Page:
And, boy, does Violet take pills. It’s a shock to see the regal Streep looking this way: wrinkled and pale, with a craggy fuzz of gray hair peeking out of a dark wig, a result of chemotherapy for mouth cancer. She has stains on her baggy sweater and can’t keep her balance. She still smokes, and tufts of that smoke linger in the stifling air, because she doesn’t believe in air conditioning. Plastic shades are taped shut, blocking out natural light.

Extended family is summoned home when emergency strikes: Beverly’s disappearance. All are forced to sit together, eat together and, of course, face some serious family truths. The nature of those truths won’t be revealed here, except for the truth that it would be hard to assemble a more accomplished cast.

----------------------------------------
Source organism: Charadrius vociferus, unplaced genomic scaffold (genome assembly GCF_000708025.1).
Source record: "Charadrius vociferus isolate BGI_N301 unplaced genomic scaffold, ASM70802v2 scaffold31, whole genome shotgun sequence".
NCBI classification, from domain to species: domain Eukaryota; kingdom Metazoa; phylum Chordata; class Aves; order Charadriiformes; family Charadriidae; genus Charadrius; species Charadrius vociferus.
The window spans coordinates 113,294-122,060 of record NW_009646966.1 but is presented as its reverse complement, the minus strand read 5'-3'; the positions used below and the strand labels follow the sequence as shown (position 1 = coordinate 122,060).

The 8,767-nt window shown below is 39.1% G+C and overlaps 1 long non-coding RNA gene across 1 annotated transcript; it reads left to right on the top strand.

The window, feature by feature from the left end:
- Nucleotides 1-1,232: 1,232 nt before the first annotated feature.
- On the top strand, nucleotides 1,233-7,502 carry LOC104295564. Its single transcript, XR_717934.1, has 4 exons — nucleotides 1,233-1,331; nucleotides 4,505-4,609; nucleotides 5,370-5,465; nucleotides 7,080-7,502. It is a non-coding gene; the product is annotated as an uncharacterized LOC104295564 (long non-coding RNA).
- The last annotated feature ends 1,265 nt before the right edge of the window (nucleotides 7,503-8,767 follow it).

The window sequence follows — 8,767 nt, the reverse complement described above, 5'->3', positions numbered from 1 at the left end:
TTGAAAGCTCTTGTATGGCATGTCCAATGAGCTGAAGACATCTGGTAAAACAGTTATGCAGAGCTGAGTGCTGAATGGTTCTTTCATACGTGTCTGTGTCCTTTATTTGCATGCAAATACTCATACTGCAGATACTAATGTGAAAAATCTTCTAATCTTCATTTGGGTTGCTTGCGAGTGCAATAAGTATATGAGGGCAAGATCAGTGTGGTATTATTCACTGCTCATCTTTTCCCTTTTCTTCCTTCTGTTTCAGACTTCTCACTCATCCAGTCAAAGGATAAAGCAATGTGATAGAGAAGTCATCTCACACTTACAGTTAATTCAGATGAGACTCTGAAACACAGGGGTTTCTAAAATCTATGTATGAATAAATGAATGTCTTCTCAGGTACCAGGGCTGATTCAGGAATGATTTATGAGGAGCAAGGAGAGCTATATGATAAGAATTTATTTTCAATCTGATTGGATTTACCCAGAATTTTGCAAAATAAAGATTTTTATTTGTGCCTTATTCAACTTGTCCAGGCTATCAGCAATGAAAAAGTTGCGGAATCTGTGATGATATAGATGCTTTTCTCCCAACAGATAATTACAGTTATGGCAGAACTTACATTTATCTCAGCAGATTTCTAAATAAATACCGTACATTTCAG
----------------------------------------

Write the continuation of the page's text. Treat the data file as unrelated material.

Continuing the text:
Margo Martindale, especially, is pitch-perfect as Violet’s sister Mattie Fae, at once boisterous, flighty, warm and witheringly insensitive to her awkward adult son, Charlie (Benedict Cumberbatch). Or, as Mom calls him, Little Charlie, which should tell you a lot.

Also wonderful is Chris Cooper as Mattie Fae’s long-suffering husband and Julianne Nicholson as the lonely and misunderstood Ivy, one of Violet’s daughters. The top-flight cast also includes Sam Shepard, Juliette Lewis, Ewan McGregor, Abigail Breslin and Dermot Mulroney. (And it’s co-produced by George Clooney, no less.)